As McGinnis predicted, the flies with the D. mim genes did not develop D. mim’s grill-like features. There was one feature of D. mim’s, however, that did sneak through: Sensory organs called maxillary palps that usually stick out from the face for D. mel were instead aligned parallel to the mouth. This showed that the pb gene provided both a marker for where the mouth should form as well as instructions on how to form it. Though the main outcome favored McGinnis’ theory, both hypotheses were largely correct.

Side-by-side comparison of the mouthparts of the _D. mel_ and _D. mim_ fruit fly species.
D. mel and D. mim have mouthparts, colored tan here, that look very different from each other. Ankush Auradkar, CC BY-NC-ND

Auradkar also wondered how the pb gene determined the orientation of the maxillary palps. It could have done this by changing the protein it encodes, which carries out the instructions given by the gene. Or it could have changed how it controls other genes, acting like a light switch that determines when and where genes are turned on. Through more testing, he found that this D. mim feature resulted from changing how strongly the pb gene turns on in regions that form the palps, as opposed to changes in the protein itself. This finding highlights once again the remarkable preservation of Hox protein function over evolution – the genetic hardware worked as well in one species as the other.

Auradkar also found that Hox genes engage in an evolutionary tug-of-war with each other. One Hox gene may become more dominant than another and determine what features will ultimately form in a species.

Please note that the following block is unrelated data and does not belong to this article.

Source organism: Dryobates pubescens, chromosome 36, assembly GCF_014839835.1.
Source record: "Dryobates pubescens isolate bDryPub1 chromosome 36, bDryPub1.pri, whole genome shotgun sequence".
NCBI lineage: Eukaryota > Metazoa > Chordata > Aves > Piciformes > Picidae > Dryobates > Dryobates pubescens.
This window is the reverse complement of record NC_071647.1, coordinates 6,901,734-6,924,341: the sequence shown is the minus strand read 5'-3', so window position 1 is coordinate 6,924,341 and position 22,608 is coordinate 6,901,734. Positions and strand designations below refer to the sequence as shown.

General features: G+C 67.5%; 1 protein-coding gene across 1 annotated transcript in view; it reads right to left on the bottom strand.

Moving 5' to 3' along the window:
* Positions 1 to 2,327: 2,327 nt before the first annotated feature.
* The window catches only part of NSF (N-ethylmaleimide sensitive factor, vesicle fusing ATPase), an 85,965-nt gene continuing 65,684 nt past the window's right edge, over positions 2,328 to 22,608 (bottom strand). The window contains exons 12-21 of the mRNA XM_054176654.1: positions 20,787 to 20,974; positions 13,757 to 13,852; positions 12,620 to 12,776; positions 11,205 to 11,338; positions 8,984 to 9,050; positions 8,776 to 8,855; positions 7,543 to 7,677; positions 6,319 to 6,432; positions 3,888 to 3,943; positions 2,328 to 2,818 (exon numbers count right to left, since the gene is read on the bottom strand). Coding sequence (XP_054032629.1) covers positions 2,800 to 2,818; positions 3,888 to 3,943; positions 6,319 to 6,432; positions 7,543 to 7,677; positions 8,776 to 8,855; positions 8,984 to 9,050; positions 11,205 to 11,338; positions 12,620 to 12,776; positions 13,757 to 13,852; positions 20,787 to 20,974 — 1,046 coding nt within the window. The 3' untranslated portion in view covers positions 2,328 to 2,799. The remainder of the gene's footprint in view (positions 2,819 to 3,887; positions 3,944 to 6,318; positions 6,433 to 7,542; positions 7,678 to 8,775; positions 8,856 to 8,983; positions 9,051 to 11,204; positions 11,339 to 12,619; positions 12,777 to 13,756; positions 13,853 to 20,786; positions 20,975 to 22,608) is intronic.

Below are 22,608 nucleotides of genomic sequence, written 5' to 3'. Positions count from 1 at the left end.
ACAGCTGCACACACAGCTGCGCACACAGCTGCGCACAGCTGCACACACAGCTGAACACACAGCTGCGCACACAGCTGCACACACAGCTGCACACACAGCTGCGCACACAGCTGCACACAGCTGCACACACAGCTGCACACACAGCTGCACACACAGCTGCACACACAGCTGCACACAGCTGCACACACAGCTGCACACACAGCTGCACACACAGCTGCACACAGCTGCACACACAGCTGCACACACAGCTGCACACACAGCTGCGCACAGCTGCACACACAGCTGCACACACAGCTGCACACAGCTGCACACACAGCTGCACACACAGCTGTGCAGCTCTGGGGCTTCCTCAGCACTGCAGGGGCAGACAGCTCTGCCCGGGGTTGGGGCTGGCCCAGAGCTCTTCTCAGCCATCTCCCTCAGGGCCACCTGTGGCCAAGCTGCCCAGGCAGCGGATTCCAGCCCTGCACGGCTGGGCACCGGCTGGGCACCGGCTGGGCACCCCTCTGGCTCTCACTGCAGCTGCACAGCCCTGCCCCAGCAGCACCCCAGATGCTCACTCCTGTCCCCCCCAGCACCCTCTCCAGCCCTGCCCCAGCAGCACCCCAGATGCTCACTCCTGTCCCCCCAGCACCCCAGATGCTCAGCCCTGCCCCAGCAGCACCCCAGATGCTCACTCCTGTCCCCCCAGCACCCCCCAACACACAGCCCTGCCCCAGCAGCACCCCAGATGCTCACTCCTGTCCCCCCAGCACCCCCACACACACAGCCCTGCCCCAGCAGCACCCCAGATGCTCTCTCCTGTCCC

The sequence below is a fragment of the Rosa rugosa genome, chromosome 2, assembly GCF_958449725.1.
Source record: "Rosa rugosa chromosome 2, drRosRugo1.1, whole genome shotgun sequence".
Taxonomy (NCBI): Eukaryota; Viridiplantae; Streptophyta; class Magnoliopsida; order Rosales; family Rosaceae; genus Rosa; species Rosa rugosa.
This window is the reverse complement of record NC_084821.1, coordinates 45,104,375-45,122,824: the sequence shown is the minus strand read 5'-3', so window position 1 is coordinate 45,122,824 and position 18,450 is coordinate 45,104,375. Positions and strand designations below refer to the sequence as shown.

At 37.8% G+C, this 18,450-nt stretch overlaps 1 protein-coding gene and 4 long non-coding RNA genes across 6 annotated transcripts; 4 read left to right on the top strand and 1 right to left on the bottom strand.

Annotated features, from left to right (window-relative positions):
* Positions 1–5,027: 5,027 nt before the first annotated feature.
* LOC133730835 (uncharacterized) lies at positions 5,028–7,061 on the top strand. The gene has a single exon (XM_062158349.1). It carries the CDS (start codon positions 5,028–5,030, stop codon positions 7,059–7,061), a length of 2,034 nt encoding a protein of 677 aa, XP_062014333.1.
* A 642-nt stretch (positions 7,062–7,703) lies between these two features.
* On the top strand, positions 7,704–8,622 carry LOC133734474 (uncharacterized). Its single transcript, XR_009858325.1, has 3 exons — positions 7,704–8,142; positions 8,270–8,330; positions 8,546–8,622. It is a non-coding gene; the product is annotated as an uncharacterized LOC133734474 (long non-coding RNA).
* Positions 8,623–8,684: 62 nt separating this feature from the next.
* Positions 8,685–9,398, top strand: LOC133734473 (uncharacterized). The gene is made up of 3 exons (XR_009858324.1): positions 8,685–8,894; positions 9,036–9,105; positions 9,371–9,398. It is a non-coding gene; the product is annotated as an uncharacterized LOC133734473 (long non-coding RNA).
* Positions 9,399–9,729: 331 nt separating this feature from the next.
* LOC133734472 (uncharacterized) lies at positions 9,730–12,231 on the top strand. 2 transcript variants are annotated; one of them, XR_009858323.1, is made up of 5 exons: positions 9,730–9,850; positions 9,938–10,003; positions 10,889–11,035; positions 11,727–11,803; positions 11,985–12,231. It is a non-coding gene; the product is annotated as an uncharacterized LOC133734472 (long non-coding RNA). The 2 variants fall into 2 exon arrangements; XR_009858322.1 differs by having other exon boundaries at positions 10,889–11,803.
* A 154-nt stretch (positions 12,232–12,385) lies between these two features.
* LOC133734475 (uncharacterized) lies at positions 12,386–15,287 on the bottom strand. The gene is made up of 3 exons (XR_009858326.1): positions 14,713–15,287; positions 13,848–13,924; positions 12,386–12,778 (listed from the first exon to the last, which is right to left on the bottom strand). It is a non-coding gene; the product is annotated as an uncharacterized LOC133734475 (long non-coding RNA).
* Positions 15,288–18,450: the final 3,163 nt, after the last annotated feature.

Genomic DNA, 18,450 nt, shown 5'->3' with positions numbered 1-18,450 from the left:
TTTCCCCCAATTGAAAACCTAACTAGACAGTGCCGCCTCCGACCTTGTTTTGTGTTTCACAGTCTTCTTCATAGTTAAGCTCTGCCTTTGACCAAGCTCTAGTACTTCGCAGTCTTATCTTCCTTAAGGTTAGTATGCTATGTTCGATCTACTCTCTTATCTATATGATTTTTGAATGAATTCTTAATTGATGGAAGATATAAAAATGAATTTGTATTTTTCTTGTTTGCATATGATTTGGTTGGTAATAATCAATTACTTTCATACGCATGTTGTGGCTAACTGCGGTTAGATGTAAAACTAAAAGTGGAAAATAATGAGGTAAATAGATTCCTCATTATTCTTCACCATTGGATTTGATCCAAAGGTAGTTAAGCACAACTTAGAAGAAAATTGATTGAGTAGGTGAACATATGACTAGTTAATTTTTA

These experiments showed that even subtle changes in how Hox genes interact with each other can have significant consequences for an organism’s body shape.

Hox genes and human health

What do these fly studies mean for people?

First, they provide a window into how the body plans of different species change over the course of evolution. Understanding how Hox genes can manipulate animal development to promote their survival could elucidate why animals look the way they do. Similar mechanisms could explain why humans no longer look like chimps.

Second, these insights may lead to a better understanding of how congenital birth defects arise in people. Changes, or mutations, that disrupt the normal functioning of Hox genes could result in conditions like cleft lip or congenital heart disease. New therapies on the horizon using CRISPR-based genome editing could be used to treat these often debilitating conditions, including muscular dystrophy.

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Ethan Bier, Professor of Cell and Developmental Biology, University of California San Diego

This article is republished from The Conversation under a Creative Commons license. Read the original article.